“It’s important to sponsor a shelter … My daughter didn’t want to go seek that help. She thought he was going to change. And he didn’t, and he took her life … If my daughter’s death can save another woman’s life, it’s all worth it to me.” —Mother of Lita, a young woman who was killed in domestic violence
One in every four women experience domestic violence during her lifetime. One in seven men also experience abuse. Many domestically abused survivors are so afraid of their abuser—they believe they have no place to run for safety. It becomes harder when children and pets are included in escaping. But you can bring the miracle of safety to them by supporting My Sisters’ Place, an undisclosed shelter for survivors run by Catholic Charities. When survivors come to the shelter, they find compassion, support and a safe bed for themselves and their children. In partnership with the Arizona Humane Shelter, we also provide safety for their pets. And these survivors need your help!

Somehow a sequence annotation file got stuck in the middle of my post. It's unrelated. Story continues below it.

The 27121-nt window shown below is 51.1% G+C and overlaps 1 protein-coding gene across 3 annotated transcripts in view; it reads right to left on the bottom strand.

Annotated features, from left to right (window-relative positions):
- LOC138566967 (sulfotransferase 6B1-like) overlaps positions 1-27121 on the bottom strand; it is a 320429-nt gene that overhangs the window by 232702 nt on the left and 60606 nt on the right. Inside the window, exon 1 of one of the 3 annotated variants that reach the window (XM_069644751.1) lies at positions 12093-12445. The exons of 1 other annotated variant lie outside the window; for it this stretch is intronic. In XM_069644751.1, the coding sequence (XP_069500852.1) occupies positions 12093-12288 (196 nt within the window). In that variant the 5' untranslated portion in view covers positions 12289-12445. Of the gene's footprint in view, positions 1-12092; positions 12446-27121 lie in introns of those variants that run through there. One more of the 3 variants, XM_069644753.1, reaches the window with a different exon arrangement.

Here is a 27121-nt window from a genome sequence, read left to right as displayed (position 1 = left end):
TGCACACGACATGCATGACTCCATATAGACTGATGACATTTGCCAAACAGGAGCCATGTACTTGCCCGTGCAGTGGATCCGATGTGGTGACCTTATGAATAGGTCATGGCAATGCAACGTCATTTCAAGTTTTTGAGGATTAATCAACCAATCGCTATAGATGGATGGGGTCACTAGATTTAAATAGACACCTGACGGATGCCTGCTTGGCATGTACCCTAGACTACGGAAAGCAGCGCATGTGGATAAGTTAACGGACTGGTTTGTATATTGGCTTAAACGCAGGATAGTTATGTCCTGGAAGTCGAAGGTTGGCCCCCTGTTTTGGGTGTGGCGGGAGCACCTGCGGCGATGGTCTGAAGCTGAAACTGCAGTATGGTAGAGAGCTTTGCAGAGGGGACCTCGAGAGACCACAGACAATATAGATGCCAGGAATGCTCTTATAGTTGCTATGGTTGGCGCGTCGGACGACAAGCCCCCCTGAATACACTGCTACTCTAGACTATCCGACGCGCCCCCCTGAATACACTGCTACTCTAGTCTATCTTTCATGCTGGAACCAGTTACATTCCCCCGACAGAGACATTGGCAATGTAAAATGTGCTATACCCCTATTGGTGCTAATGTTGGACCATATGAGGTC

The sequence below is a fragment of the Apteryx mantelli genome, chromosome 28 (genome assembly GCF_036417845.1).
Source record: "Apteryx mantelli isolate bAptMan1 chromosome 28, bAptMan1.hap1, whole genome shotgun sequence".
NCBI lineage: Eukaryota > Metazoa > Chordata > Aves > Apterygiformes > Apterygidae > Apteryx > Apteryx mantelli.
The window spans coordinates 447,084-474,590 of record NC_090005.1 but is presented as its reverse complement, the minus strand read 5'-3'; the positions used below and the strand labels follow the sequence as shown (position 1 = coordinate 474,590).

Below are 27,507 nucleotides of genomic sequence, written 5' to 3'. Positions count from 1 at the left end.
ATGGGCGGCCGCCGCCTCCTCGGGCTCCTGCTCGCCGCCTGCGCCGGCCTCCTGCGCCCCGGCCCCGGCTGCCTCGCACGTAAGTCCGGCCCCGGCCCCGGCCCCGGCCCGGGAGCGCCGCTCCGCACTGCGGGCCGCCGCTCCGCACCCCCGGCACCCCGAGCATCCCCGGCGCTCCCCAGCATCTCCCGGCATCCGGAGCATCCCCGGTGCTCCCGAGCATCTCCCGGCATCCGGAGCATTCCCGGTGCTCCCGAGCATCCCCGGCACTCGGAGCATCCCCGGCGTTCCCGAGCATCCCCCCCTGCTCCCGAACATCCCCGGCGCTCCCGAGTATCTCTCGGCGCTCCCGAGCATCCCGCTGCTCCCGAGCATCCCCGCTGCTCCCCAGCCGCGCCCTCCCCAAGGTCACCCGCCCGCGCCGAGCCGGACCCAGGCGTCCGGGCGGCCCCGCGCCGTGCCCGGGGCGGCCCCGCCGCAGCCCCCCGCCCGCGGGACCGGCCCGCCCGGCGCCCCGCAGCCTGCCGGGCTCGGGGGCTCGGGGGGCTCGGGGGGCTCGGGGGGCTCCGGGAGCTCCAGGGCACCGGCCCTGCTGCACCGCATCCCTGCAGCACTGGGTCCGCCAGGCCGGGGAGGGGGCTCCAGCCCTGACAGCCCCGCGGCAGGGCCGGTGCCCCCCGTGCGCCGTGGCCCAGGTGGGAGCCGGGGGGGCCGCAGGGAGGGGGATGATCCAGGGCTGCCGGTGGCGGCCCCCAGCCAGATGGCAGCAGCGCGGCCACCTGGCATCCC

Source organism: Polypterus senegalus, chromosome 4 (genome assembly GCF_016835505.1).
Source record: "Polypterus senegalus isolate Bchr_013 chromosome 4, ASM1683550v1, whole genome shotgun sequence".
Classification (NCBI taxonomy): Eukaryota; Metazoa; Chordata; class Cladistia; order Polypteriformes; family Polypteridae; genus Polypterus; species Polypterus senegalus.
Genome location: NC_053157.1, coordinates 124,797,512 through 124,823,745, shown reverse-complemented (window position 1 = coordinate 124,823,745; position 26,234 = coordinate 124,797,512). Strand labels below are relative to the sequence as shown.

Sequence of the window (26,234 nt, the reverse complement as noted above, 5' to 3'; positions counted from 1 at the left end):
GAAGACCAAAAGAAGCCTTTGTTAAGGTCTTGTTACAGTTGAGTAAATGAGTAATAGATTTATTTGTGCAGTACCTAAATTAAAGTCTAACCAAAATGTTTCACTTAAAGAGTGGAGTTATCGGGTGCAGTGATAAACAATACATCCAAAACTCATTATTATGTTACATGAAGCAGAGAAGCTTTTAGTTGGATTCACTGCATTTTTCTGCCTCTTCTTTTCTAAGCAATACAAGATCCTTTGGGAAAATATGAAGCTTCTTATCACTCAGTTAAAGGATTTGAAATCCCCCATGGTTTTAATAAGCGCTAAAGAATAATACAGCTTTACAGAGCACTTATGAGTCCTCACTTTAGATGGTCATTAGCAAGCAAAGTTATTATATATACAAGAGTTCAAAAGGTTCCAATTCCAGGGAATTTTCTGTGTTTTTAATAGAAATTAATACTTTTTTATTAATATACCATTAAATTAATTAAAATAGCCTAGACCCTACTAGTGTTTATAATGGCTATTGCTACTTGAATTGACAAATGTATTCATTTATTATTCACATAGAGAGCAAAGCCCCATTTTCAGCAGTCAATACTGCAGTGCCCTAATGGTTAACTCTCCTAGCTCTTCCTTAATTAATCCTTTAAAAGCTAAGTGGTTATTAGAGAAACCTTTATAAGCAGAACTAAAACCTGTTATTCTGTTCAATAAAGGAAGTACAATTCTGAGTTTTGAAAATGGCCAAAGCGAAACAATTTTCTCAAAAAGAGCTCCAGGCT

When you join the Help Domestic Violence Survivors team and become a one-time or monthly giver, you’ll help domestically abused survivors during their time at My Sisters’ Place and after, by providing for these basic needs.
By joining the Help Domestic Violence Survivors team, you’ll be joining a community that is working together to help domestic abuse survivors in Phoenix. You’ll help the abused survive and set them on a road to healing and hope.
My Sisters’ Place opened its doors in 1985 to provide shelter to domestically abused survivors and their children in the Phoenix area, primarily the East Valley. The shelter started serving men in 2014. In partnership with Arizona’s Human Shelter, survivors can place their animals in a safe and caring environment until they find a permanent place to live. Survivors are provided with meals, beds, hygiene supplies and other needed items. Survivors and their children receive counselling. My Sisters’ Place helps survivors to find jobs and a permanent place to live. Catholic Charities also helps survivors through its Pathways program, which helps survivors escaping abuse but who don’t need to live in the shelter.